Next on my agenda is 10 pairs of mittens for the Red Cross Winter Program that will be handed in to them in September. These are done on my Studio 155 with ribber (bulky 9.0 mm). May incorporate some nice fair isle designs this time.
Also have some beautiful blue yarn I want to use for a cardigan for myself.
I found this little pattern in one of Irene Wood's books "LK 150 Classics - 19 Patterns for Men, Women and Children" and thought I would give it a try. This pattern works up very quickly so I decided instead of having a lot of hand manipulating of a centre panel on the front I would put my garter bar to use and do a simple pouch pocket.
Great granddaughter has hinted she would like a sweater with this pocket feature so this will be my trial run until I get her measurements from her mom (my oldest granddaughter). I followed the instructions for a size 6.
I used a single strand of Bramwell Roselan on my LK150 at T3 and it was just like knitting through air! I love that yarn and so did my machine! I have enough left to make a pair of socks or slippers to go with the sweater. I didn't start with a full cone so I really don't know how much yarn I actually used.
Here a couple of photos of the final product. I am rather pleased and hopefully it will fit. If not it will go into my Charity Box and a larger size made for Evalynne. These little ones grow so fast it is hard to keep up with them!
Just a simple sweater with raglan sleeves (my favorite) and a pouch pocket
Closer look at the pouch pocket without the sleeves inserted.
Here is a photo of the book cover from which I found this cute pattern. If you need a good starter book this would be a good one to add to your collection if you can find one. I've had this book for a very long time and not sure if it is still available.
Irene Woods can be contacted on her website http://clearwaterknits.com. Take a look at her blog. There are lots of great inspirations there to get those knitting juices going. On her blog there is a section to contact her if you require more information.
I personally own many of her books and find them very easy to follow as I work through one of her patterns.
In April our knit club decided we would take a basic shawl pattern and attempt to make it using a punch card or hand manipulating stitches to create something pretty but serviceable. Members were encouraged to make changes to the basic pattern - no holds barred on this project.
Our member Krys did a great presentation offering a pattern well in advance of our knit-in to encourage our members to try something on their own. Work with punch cards or hand manipulation patterns that weren't being used normally. In other words "something different" that was also a bit of a challenge. They could either start it at home to complete at our knit-in or start from scratch at the knit-in and possibly finish at home.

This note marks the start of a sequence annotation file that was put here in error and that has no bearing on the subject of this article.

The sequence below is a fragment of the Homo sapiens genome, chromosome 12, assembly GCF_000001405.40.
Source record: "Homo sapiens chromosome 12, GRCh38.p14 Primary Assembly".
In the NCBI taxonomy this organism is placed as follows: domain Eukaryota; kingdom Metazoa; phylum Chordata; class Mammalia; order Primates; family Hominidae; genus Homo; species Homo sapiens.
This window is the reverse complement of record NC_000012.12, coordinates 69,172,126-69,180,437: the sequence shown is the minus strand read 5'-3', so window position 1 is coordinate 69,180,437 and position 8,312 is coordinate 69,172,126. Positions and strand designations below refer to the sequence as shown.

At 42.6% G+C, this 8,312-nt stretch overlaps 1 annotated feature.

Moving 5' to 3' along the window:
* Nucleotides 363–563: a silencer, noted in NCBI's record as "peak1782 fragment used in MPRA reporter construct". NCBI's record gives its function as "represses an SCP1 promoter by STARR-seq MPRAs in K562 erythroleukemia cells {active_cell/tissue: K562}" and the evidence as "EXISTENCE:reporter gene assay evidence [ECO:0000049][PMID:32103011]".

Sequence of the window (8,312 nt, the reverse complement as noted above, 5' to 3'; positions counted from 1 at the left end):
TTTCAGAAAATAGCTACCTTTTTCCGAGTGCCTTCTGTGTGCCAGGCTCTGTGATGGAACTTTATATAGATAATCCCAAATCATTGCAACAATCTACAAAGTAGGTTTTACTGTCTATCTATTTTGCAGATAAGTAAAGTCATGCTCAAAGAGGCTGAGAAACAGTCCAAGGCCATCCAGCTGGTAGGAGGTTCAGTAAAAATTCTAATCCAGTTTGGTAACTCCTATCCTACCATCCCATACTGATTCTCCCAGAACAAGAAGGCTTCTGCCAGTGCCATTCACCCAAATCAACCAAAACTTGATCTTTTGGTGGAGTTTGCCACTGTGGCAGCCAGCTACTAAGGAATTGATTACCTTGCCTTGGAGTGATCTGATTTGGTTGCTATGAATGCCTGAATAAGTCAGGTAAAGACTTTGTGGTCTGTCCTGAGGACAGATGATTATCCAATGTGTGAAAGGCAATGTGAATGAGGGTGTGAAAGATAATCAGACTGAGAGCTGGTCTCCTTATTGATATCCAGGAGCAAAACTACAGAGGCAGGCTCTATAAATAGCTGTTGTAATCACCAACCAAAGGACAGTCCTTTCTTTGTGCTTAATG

Krys showed many samples of her shawls using tuck and fairisle. Photos hopefully will be made available for me to put up on my blog.
I decided to work with my LK 150 for this project. The yarn I chose was James C. Brett's Baby Marble Double Knit color BM5 (produced by Monarch Mills In England - his website is www.jamescbrett.co.uk if you are interested in this yarn now available here in Canada and probably in the U.S.A. as well).
The yarn has a grading of color from cream through shades of beige to brown then pale to dark blue. This was a beautiful yarn to work with as it seems to love tension 4. The carriage slid back and forth easily throughout the project.
Now bearing in mind that lately it seems I can't have too many things going on at the same time throughout a project I'm knitting I decided to keep it simple and utilize some tools I should be using more often. One of which will transfer every other stitch over nine stitches at the same time and also my garter bar was an option as well.
On the left side of the shawl I followed Diana Sullivan's "Decorative No Roll Edge" that she showed to us in April and it really works - go to https://www.youtube.com/watch?v=XztMJV4ERBo and you will see for yourself. Thank you Diana for this great gem of a technique. I will most certainly be using it I the future.
I worked on an eight row pattern. Starting with 8 rows of stockinet stitch then transferring every other stitch but leaving 6 stitches on the left to do the Decorative No Roll Edge and increasing and or decreasing on the right keeping five stitches unworked in pattern throughout. It really turned out quite nice - I have blocked it but still think I'll do a crochet edging along the ends and bottom of the shawl just for added length and weight. I used almost all of two 100 gram balls on this project so far so any additional edging will get the third ball involved for sure.
Here are a couple of photos of the shawl so far. Updates to come with hopefully more photos of what our members have come up with at our May meeting! Click on the photos if you wish to enlarge them.
Diana Sullivan's Decorative No Roll Edge!
Shawl folded in half
Finished the soft scalloped edge
Close up view of scallop edging (crochet)
The only way I could figure to show the whole shawl was to drape it over the back of my sofa.